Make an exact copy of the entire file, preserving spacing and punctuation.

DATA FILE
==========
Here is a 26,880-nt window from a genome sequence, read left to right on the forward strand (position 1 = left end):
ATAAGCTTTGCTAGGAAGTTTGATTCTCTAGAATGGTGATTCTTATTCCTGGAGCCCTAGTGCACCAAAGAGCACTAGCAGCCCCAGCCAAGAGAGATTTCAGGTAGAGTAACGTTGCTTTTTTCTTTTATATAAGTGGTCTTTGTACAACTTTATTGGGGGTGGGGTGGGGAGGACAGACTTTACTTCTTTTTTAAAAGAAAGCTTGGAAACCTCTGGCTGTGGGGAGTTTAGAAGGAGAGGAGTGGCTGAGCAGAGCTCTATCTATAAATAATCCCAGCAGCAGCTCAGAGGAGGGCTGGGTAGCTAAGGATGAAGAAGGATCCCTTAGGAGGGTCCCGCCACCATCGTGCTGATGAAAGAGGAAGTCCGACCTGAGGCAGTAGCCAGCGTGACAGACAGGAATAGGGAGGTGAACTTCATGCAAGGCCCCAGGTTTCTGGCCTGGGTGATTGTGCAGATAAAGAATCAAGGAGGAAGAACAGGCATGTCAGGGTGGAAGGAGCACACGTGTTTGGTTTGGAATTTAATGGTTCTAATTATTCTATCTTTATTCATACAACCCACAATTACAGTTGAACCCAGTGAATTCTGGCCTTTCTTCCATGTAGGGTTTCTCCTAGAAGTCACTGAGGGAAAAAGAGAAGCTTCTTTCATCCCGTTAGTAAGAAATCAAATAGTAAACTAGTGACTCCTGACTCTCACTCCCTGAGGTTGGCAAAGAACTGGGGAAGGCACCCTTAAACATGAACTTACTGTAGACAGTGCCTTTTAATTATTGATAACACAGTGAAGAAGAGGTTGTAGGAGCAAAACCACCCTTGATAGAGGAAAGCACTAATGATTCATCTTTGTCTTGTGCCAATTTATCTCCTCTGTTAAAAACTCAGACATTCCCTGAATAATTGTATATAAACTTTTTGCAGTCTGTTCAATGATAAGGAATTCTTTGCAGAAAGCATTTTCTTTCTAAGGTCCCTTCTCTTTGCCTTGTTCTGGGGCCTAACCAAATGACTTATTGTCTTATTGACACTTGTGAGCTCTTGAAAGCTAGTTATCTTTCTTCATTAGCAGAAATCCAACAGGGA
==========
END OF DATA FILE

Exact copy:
Here is a 26,880-nt window from a genome sequence, read left to right on the forward strand (position 1 = left end):
ATAAGCTTTGCTAGGAAGTTTGATTCTCTAGAATGGTGATTCTTATTCCTGGAGCCCTAGTGCACCAAAGAGCACTAGCAGCCCCAGCCAAGAGAGATTTCAGGTAGAGTAACGTTGCTTTTTTCTTTTATATAAGTGGTCTTTGTACAACTTTATTGGGGGTGGGGTGGGGAGGACAGACTTTACTTCTTTTTTAAAAGAAAGCTTGGAAACCTCTGGCTGTGGGGAGTTTAGAAGGAGAGGAGTGGCTGAGCAGAGCTCTATCTATAAATAATCCCAGCAGCAGCTCAGAGGAGGGCTGGGTAGCTAAGGATGAAGAAGGATCCCTTAGGAGGGTCCCGCCACCATCGTGCTGATGAAAGAGGAAGTCCGACCTGAGGCAGTAGCCAGCGTGACAGACAGGAATAGGGAGGTGAACTTCATGCAAGGCCCCAGGTTTCTGGCCTGGGTGATTGTGCAGATAAAGAATCAAGGAGGAAGAACAGGCATGTCAGGGTGGAAGGAGCACACGTGTTTGGTTTGGAATTTAATGGTTCTAATTATTCTATCTTTATTCATACAACCCACAATTACAGTTGAACCCAGTGAATTCTGGCCTTTCTTCCATGTAGGGTTTCTCCTAGAAGTCACTGAGGGAAAAAGAGAAGCTTCTTTCATCCCGTTAGTAAGAAATCAAATAGTAAACTAGTGACTCCTGACTCTCACTCCCTGAGGTTGGCAAAGAACTGGGGAAGGCACCCTTAAACATGAACTTACTGTAGACAGTGCCTTTTAATTATTGATAACACAGTGAAGAAGAGGTTGTAGGAGCAAAACCACCCTTGATAGAGGAAAGCACTAATGATTCATCTTTGTCTTGTGCCAATTTATCTCCTCTGTTAAAAACTCAGACATTCCCTGAATAATTGTATATAAACTTTTTGCAGTCTGTTCAATGATAAGGAATTCTTTGCAGAAAGCATTTTCTTTCTAAGGTCCCTTCTCTTTGCCTTGTTCTGGGGCCTAACCAAATGACTTATTGTCTTATTGACACTTGTGAGCTCTTGAAAGCTAGTTATCTTTCTTCATTAGCAGAAATCCAACAGGGA